Former Interior Minister Habib El-Adly, said on Saturday during his retrial that the United States was responsible for the January 25 revolution against ousted President Mubarak and that the uprising was part of its “new Middle East plan.”
El-Adly, who came to power under Mubarak’s rule, is being retried on charges of killing protesters during the 2011 uprising alongside Hosni Mubarak and Mubarak’s two sons: Alaa and Gamal.
The former interior minister told a Cairo criminal court, where he is being retried, on Saturday that the US’ plan had two parts.
The first was approaching Middle East leaders with a democratic model and financial incentives to implement that model. According to El-Adly, if the leaders rejected then the US would accuse those leaders of being dictators.
The second part of its plan was to mobilize youth in Middle Eastern countries by training he likes of Kefaya and the 6 April Youth Movement, teaching them how to demand their rights and democracy as well as how to rebel against existing regimes, explained El-Adly.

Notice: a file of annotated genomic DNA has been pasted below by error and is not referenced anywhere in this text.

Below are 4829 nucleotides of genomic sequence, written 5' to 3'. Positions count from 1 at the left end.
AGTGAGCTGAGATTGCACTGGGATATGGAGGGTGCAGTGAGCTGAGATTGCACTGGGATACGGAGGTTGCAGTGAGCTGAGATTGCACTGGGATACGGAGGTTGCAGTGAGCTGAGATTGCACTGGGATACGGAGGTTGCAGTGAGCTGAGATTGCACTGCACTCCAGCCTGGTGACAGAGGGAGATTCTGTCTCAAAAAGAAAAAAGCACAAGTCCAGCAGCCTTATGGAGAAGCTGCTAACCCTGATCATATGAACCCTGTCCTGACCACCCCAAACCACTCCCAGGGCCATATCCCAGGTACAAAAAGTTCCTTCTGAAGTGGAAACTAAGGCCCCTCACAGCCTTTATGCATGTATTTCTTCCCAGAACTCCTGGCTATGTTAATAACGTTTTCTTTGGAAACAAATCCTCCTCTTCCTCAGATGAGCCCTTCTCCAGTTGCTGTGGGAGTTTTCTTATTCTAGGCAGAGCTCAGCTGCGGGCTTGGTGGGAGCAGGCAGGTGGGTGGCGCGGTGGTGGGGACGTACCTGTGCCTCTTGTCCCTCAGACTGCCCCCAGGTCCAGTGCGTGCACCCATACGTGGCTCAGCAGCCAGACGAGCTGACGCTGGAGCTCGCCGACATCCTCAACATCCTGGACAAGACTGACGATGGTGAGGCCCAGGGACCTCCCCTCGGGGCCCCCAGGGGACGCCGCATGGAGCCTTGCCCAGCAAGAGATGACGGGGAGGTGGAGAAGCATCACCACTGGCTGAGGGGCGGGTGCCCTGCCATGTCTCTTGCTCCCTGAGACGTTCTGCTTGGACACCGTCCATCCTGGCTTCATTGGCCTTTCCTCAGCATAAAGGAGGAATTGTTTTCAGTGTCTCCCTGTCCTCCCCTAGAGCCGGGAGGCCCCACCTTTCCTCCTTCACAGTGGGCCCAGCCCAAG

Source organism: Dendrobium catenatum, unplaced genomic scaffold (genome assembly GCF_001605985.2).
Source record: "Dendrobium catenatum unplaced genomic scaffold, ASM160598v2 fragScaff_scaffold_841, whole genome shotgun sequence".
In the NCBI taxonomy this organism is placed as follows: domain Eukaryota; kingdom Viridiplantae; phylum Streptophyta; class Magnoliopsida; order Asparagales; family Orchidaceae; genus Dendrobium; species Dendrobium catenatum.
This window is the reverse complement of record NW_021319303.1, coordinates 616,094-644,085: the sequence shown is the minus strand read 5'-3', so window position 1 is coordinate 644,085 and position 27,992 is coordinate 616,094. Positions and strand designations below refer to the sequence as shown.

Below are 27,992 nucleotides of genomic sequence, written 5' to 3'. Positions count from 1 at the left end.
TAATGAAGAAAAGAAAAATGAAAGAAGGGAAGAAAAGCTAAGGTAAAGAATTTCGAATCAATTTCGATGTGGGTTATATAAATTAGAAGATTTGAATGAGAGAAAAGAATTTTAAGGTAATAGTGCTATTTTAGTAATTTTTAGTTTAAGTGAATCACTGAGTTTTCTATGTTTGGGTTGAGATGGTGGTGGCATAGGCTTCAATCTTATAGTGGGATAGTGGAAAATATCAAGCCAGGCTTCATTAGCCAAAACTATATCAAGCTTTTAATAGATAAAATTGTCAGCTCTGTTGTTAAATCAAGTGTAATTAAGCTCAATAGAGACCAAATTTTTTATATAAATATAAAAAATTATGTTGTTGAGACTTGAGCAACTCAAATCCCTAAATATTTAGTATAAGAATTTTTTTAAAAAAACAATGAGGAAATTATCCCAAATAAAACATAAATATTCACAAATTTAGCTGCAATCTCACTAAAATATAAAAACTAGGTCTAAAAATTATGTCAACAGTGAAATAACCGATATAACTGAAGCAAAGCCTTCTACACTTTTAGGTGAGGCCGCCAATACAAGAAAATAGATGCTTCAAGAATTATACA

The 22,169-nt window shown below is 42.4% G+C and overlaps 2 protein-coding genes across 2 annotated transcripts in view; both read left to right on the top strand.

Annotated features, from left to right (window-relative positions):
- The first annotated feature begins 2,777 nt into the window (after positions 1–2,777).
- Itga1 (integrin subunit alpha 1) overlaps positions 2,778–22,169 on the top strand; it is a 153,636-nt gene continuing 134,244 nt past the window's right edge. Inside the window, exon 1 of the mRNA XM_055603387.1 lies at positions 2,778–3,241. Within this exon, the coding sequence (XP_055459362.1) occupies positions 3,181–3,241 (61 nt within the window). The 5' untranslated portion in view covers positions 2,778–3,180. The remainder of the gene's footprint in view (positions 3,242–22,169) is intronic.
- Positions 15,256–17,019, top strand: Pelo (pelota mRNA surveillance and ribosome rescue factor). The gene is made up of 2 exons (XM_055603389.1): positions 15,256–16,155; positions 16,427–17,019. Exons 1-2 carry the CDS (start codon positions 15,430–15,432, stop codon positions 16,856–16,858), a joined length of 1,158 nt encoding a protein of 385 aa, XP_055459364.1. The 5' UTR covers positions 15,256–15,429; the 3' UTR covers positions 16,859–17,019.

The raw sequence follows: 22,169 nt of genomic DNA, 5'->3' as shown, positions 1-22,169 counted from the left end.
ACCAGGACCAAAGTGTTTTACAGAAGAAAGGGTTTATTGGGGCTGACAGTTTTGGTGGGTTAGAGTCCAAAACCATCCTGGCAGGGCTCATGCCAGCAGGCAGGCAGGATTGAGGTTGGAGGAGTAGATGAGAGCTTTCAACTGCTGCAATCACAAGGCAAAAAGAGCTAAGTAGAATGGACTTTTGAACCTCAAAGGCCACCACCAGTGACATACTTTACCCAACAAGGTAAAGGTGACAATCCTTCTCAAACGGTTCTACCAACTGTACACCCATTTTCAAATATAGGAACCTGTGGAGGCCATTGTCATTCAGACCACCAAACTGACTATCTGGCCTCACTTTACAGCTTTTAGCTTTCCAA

El-Adly added that US trained youth to “learn democracy.”
The former interior minister said, during his speech, that the first day of protests during the 2011 revolution on January 25, 2011, police forces only used water hoses and teargas to fend off protesters.
He also added that in Suez, protestors turned the place into “hell”, setting fire to police station to let “foreign elements” enter the country on 27 January.
According to Habib El-Adly, the “foreign elements” entered the country on January 28, and that the interior ministry had taped phone conversations within Egypt, explaining that all Egyptian security intelligence institutions operated the same way.
However, the interior minister added that the taping was only designed to record spies, terrorists, drug dealers and “those who wanted Egypt’s destruction.”
With reference to killing citizens, he added that Egyptian police had given Palestinian police weapons, who used some of the weapons to kill Egyptians and frame the Egyptian police.
During his speech, El-Adly described himself and his aides as “national figures” who fulfilled their duty to the fullest.
El-Adly also stated that he did not give orders to the police to recede during the uprising.